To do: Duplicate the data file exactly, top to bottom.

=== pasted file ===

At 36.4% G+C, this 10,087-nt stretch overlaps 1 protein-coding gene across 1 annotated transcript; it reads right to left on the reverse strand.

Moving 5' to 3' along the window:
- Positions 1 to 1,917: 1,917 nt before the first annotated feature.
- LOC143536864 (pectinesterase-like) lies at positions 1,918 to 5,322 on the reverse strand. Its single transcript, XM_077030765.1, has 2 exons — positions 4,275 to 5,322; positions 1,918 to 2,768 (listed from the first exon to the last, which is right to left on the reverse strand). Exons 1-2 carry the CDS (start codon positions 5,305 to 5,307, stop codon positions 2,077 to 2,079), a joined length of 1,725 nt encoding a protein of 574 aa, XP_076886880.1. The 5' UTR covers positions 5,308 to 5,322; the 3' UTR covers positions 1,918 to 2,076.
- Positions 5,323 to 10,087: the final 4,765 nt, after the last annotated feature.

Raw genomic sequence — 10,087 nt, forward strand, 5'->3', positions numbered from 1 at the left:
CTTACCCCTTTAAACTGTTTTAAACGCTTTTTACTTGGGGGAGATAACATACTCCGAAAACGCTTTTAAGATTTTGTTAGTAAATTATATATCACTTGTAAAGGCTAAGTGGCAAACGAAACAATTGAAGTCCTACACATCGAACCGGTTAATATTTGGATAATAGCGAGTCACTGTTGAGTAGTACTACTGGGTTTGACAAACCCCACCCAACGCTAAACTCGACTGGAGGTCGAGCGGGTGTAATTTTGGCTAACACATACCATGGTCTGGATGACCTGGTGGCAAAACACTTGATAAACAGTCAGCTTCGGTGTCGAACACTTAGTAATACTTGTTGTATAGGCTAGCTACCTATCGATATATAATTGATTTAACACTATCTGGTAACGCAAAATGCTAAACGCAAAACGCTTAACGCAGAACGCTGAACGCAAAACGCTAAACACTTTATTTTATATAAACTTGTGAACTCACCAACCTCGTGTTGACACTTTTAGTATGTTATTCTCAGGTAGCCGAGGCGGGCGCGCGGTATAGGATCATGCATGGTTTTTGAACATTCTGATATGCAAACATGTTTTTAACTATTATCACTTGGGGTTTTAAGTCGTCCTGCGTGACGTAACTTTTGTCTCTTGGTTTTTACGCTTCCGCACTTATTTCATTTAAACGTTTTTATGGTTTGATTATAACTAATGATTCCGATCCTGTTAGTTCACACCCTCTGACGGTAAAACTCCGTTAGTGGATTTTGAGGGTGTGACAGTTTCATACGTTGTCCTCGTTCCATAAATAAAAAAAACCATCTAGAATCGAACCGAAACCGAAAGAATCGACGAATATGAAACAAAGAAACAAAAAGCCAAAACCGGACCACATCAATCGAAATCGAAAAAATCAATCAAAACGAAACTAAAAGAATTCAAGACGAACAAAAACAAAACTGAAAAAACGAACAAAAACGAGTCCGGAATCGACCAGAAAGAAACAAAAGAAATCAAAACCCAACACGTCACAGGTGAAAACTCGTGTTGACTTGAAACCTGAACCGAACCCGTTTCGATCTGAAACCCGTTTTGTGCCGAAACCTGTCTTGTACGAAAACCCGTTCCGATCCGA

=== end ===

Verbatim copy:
At 36.4% G+C, this 10,087-nt stretch overlaps 1 protein-coding gene across 1 annotated transcript; it reads right to left on the reverse strand.

Moving 5' to 3' along the window:
- Positions 1 to 1,917: 1,917 nt before the first annotated feature.
- LOC143536864 (pectinesterase-like) lies at positions 1,918 to 5,322 on the reverse strand. Its single transcript, XM_077030765.1, has 2 exons — positions 4,275 to 5,322; positions 1,918 to 2,768 (listed from the first exon to the last, which is right to left on the reverse strand). Exons 1-2 carry the CDS (start codon positions 5,305 to 5,307, stop codon positions 2,077 to 2,079), a joined length of 1,725 nt encoding a protein of 574 aa, XP_076886880.1. The 5' UTR covers positions 5,308 to 5,322; the 3' UTR covers positions 1,918 to 2,076.
- Positions 5,323 to 10,087: the final 4,765 nt, after the last annotated feature.

Raw genomic sequence — 10,087 nt, forward strand, 5'->3', positions numbered from 1 at the left:
CTTACCCCTTTAAACTGTTTTAAACGCTTTTTACTTGGGGGAGATAACATACTCCGAAAACGCTTTTAAGATTTTGTTAGTAAATTATATATCACTTGTAAAGGCTAAGTGGCAAACGAAACAATTGAAGTCCTACACATCGAACCGGTTAATATTTGGATAATAGCGAGTCACTGTTGAGTAGTACTACTGGGTTTGACAAACCCCACCCAACGCTAAACTCGACTGGAGGTCGAGCGGGTGTAATTTTGGCTAACACATACCATGGTCTGGATGACCTGGTGGCAAAACACTTGATAAACAGTCAGCTTCGGTGTCGAACACTTAGTAATACTTGTTGTATAGGCTAGCTACCTATCGATATATAATTGATTTAACACTATCTGGTAACGCAAAATGCTAAACGCAAAACGCTTAACGCAGAACGCTGAACGCAAAACGCTAAACACTTTATTTTATATAAACTTGTGAACTCACCAACCTCGTGTTGACACTTTTAGTATGTTATTCTCAGGTAGCCGAGGCGGGCGCGCGGTATAGGATCATGCATGGTTTTTGAACATTCTGATATGCAAACATGTTTTTAACTATTATCACTTGGGGTTTTAAGTCGTCCTGCGTGACGTAACTTTTGTCTCTTGGTTTTTACGCTTCCGCACTTATTTCATTTAAACGTTTTTATGGTTTGATTATAACTAATGATTCCGATCCTGTTAGTTCACACCCTCTGACGGTAAAACTCCGTTAGTGGATTTTGAGGGTGTGACAGTTTCATACGTTGTCCTCGTTCCATAAATAAAAAAAACCATCTAGAATCGAACCGAAACCGAAAGAATCGACGAATATGAAACAAAGAAACAAAAAGCCAAAACCGGACCACATCAATCGAAATCGAAAAAATCAATCAAAACGAAACTAAAAGAATTCAAGACGAACAAAAACAAAACTGAAAAAACGAACAAAAACGAGTCCGGAATCGACCAGAAAGAAACAAAAGAAATCAAAACCCAACACGTCACAGGTGAAAACTCGTGTTGACTTGAAACCTGAACCGAACCCGTTTCGATCTGAAACCCGTTTTGTGCCGAAACCTGTCTTGTACGAAAACCCGTTCCGATCCGA